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electronics. is that getting better? >> in fairness to the batteries, nobody seems to mind when they're working, right? it's when they fail at the wrong time or when they run out of juice at the wrong time. battery life has been -- you know, what's interesting is battery technology itself has not gotten significantly better over the years. >> i've noticed. >> but what has gotten better is a lot of the kind of software management and the way that the chips in devices manage battery life has gotten better because they get more efficient. they use all kind of like methods to essentially zip battery life or turn down functions when the battery is starting to drain. >> has apple figured out a patch that would address this software matter, number one? there's another way of asking is the problem fixed? have you retested fixed computers and are you ready to recommend them? >> so apple has issued the fix, they just did it last night. we downloaded it on to our computers. we're currently testing them right now, actually, so, you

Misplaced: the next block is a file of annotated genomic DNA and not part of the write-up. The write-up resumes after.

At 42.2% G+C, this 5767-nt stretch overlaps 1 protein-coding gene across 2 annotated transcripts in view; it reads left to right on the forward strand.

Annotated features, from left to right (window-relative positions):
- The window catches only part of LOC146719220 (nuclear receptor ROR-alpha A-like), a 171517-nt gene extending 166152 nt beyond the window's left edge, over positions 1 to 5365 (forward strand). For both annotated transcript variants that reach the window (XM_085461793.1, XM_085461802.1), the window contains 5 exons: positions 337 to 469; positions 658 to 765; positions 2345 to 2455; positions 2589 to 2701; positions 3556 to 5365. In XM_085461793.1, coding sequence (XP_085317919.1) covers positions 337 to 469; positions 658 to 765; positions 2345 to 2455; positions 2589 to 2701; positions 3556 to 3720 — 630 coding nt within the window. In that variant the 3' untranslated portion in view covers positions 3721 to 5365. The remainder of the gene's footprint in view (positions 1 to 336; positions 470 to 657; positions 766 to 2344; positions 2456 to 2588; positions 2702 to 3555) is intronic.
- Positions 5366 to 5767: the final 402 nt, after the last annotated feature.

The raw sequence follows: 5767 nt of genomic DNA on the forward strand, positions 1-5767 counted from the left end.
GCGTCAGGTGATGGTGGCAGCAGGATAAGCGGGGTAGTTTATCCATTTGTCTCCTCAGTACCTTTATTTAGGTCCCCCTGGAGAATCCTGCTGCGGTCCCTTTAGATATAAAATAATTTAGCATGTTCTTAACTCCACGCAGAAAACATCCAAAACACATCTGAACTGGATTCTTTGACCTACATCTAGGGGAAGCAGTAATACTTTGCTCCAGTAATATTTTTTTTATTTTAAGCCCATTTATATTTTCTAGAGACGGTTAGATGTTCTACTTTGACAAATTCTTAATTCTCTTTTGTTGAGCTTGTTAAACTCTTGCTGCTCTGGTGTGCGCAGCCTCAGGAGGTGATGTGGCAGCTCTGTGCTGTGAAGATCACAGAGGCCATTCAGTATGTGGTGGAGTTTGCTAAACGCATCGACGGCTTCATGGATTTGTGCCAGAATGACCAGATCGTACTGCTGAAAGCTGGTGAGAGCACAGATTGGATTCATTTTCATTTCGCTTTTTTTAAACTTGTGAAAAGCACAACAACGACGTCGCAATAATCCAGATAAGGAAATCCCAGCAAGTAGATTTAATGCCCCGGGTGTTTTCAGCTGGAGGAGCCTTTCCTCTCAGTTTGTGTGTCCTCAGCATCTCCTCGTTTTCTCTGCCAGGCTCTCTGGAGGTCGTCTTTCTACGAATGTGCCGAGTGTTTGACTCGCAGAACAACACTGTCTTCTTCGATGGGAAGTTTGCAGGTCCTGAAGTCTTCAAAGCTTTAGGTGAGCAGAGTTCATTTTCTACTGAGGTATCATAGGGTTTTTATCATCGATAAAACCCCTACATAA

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know, we haven't changed our -- the status of them not being recommended just yet because we want to put them through battery tests. as you might expect, battery tests if they're going well, take a couple of days to do because you want to take a couple of runs and make sure they work that way. >> you'll let us know when you get the results? >> yeah. we're going to publish it as soon as the results come which should be in a couple of days. that said, we do want to say there have been other reports of battery life issues in user forums and stuff like that. apple says they've fixed what we saw and, you know, our results in the coming days will say whether or not that's the case. we can't necessarily speak to whether or not this addresses any i shall ussues anybody else seen. if this glitch came up in our testing and they addressed this glitch, we assume that will fix what we saw. >> glen, thank you. >> thank you very much. >> thanks. check please coming up.